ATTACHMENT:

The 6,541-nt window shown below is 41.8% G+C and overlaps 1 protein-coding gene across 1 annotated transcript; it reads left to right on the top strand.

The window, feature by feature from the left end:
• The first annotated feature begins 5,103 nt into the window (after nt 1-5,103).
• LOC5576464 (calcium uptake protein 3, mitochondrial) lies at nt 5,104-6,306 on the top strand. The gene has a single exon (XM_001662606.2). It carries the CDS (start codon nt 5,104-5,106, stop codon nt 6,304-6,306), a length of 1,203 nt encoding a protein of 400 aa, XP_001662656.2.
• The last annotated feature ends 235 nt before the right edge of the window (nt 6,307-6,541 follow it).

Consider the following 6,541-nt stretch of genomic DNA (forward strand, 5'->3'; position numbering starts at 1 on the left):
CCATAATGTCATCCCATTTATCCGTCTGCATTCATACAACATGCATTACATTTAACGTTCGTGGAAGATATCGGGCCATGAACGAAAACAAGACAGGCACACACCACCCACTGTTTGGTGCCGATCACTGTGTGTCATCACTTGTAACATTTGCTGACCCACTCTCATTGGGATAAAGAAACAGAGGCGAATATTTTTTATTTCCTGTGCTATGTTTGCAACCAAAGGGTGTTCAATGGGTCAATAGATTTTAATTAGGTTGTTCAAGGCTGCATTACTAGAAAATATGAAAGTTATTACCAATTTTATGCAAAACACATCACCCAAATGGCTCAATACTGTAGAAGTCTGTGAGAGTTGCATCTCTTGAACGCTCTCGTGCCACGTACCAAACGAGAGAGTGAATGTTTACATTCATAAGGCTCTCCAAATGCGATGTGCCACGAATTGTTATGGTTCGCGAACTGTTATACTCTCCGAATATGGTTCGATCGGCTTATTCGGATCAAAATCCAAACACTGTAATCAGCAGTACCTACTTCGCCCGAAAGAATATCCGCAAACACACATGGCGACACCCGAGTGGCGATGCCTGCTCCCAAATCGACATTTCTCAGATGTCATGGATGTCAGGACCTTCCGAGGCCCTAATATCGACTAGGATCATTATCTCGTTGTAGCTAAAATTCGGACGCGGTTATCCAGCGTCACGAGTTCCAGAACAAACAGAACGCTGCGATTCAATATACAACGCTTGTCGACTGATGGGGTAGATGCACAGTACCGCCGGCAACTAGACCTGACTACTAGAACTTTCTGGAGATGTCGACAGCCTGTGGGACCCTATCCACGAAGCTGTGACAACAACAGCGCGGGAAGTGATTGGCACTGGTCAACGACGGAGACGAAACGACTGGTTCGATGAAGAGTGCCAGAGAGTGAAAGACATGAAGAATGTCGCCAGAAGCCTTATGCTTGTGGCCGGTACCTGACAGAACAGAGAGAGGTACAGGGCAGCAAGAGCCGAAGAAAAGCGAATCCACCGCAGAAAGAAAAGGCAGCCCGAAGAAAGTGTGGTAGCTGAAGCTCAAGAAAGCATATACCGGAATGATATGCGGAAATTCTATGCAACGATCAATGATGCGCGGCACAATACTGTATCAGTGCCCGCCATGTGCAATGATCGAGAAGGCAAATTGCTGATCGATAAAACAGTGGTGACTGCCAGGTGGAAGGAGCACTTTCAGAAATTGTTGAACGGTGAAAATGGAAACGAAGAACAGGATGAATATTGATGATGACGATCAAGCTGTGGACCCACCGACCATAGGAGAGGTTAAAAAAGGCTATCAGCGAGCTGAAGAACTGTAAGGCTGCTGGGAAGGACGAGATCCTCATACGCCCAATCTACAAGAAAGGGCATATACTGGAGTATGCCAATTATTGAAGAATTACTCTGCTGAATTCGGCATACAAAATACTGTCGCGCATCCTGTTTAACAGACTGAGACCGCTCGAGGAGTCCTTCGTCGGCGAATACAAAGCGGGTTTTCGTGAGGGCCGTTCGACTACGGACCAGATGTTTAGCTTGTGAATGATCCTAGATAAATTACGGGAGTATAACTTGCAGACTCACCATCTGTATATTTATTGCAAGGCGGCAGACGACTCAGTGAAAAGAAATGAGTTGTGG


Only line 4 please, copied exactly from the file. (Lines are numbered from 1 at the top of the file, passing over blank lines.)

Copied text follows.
• LOC5576464 (calcium uptake protein 3, mitochondrial) lies at nt 5,104-6,306 on the top strand. The gene has a single exon (XM_001662606.2). It carries the CDS (start codon nt 5,104-5,106, stop codon nt 6,304-6,306), a length of 1,203 nt encoding a protein of 400 aa, XP_001662656.2.